Why We May Be Headed For Another ‘Minsky Moment’
I recently ran across a terrific chart in Grant’s Interest Rate Observer that got me thinking about Hyman Minsky and The Financial Instability Hypothesis. After remaining relatively unknown during the course of his lifetime, Minsky really came to fame in the immediate aftermath of the financial crisis as his hypothesis helped to explain what left most economists baffled: the fundamental cause of the crisis. Clearly, though, he has been forgotten just as quickly because, considering where we stand today, it’s obvious the economists with the greatest power to prevent another crisis have still not adopted his insights into their frameworks.
To begin to understand the current situation in Minsky terms we must first understand the hypothesis:
Next we need to understand what these financing units are:
And this is what reminded me of Minsky when I read the recent article in Grant’s with the accompanying chart below. It shows the percent of companies in the S&P 500 that would fall into Minsky’s “Ponzi unit” category. Specifically, Bianco Research defines these “zombies” as companies whose interest expense is greater than their 3-year average EBIT (earnings before interest and taxes). Currently, we face the greatest percentage of “Ponzi units” in at least 20 years.
This should be worrisome to investors and even more so to those managing monetary policy because it suggests that financial instability within the economy may be greater than any other time over the past couple of decades. Minsky again:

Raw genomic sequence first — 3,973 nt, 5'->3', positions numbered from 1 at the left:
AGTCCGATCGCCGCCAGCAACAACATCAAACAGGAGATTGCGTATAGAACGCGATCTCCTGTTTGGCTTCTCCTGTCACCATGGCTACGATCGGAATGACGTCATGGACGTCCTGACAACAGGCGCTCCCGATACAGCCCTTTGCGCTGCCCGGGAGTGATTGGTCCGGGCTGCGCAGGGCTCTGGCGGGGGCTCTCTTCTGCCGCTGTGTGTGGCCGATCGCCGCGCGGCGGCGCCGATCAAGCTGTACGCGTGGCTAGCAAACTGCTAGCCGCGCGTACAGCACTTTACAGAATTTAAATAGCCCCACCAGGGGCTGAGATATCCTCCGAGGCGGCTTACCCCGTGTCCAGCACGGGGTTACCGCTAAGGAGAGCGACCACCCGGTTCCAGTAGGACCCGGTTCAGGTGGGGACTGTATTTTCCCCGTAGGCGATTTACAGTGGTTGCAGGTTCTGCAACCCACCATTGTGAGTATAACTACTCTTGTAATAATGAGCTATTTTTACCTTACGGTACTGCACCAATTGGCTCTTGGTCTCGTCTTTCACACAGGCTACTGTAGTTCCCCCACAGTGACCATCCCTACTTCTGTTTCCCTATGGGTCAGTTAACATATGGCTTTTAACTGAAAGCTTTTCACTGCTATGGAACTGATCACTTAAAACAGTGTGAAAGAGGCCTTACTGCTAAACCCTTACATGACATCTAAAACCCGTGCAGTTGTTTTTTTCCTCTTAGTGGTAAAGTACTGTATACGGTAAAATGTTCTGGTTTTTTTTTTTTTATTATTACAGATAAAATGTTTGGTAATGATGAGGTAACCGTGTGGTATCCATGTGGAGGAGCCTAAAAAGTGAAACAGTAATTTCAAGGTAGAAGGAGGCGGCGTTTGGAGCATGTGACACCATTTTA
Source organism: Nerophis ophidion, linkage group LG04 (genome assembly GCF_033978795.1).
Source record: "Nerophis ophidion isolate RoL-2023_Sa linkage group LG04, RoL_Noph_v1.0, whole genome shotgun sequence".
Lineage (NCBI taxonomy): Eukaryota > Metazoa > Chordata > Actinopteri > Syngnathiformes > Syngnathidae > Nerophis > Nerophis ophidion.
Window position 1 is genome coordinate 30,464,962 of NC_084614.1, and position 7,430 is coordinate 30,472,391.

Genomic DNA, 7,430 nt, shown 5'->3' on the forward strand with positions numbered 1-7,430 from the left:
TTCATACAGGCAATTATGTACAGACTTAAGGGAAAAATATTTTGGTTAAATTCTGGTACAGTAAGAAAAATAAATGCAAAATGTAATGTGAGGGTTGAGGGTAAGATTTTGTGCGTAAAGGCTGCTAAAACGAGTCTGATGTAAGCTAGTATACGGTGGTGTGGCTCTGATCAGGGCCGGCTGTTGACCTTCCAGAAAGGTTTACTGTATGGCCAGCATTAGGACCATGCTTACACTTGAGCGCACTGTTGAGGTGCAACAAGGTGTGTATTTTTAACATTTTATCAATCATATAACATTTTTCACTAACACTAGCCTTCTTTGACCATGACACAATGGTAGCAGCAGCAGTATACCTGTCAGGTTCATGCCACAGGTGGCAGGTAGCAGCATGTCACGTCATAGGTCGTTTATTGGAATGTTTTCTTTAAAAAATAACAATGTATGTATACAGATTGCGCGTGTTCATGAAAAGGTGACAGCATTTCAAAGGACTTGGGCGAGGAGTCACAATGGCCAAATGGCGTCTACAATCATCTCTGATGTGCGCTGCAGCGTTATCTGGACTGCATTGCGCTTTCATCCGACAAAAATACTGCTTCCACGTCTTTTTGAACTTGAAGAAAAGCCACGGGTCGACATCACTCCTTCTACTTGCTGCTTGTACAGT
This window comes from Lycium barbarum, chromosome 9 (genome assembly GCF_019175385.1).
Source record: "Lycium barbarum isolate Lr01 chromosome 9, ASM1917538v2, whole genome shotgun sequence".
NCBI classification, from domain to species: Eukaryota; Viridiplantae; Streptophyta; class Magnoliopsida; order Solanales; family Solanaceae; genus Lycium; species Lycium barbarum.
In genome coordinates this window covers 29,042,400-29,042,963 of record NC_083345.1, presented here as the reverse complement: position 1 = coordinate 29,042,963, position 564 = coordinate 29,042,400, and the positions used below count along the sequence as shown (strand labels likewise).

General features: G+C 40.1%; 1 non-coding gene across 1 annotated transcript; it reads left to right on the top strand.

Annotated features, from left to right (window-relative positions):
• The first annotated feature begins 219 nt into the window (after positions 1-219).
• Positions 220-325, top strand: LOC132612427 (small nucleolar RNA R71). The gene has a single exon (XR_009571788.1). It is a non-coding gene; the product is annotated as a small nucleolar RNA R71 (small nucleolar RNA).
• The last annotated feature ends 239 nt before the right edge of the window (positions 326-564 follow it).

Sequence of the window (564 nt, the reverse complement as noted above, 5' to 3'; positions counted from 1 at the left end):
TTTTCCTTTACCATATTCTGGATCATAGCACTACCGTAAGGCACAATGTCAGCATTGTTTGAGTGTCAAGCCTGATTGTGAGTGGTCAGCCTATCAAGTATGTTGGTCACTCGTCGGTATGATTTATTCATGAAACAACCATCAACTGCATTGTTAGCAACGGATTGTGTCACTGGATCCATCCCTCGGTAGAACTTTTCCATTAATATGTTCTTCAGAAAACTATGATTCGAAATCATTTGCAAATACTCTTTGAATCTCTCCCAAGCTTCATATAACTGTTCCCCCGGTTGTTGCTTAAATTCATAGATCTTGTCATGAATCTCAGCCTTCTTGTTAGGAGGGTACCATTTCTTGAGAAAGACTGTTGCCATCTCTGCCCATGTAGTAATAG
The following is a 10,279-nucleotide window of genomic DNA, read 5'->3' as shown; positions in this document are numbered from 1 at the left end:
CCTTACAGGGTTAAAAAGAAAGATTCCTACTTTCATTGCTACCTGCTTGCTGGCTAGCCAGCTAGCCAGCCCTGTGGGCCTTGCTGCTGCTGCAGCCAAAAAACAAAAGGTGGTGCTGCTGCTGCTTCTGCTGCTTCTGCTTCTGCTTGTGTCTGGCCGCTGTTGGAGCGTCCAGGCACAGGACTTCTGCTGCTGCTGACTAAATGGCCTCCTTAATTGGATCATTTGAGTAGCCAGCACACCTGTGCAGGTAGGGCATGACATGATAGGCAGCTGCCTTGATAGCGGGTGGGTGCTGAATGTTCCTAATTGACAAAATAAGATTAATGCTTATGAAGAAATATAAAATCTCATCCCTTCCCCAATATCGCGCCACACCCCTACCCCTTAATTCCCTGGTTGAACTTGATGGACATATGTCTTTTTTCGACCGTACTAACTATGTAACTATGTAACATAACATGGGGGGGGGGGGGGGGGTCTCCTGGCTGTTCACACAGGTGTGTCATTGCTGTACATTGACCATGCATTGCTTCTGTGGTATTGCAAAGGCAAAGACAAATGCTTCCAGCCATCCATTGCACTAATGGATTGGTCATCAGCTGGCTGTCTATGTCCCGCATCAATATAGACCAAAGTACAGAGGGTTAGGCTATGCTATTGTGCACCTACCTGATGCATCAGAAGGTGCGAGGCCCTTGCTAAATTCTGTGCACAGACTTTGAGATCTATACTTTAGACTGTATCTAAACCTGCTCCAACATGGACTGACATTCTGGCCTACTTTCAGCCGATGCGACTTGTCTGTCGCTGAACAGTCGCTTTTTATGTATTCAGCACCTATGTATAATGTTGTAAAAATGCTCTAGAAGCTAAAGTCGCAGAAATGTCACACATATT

Those last three words are critical. “A deviation amplifying system,” simply means an economy built on a virtuous cycle that risks evolving into a vicious one. So long as interest rates remain low and investor risk appetites remain strong zombies will thrive and the economy will, as well, relatively speaking of course. However, should interest rates rise and risk appetites reverse course the risk of a self-reinforcing downturn grows. Minsky explains:
Interest rates have been rising for nearly two years now and the Fed seems to have turned its attention from cultivating a wealth effect in the economy by supporting asset prices via quantitative easing to reining in inflation by unwinding those policies and raising the Fed Funds rate. In the process, by way of the Minsky Hypothesis, they may end up undoing everything they strived so hard to achieve over the better part of the past decade.
It’s not hard to imagine just how vulnerable these zombies might be to rising interest rates and waning risk appetites. Should they be forced into liquidation a resulting collapse in asset values could present a major problem for the economy as there are plenty of reasons to believe the wealth effect may be even more powerful to the downside than it was to the upside. Either way, the threat to the economy posed by the greatest corporate zombie army in history is surely enough to make Minsky roll over in his grave.
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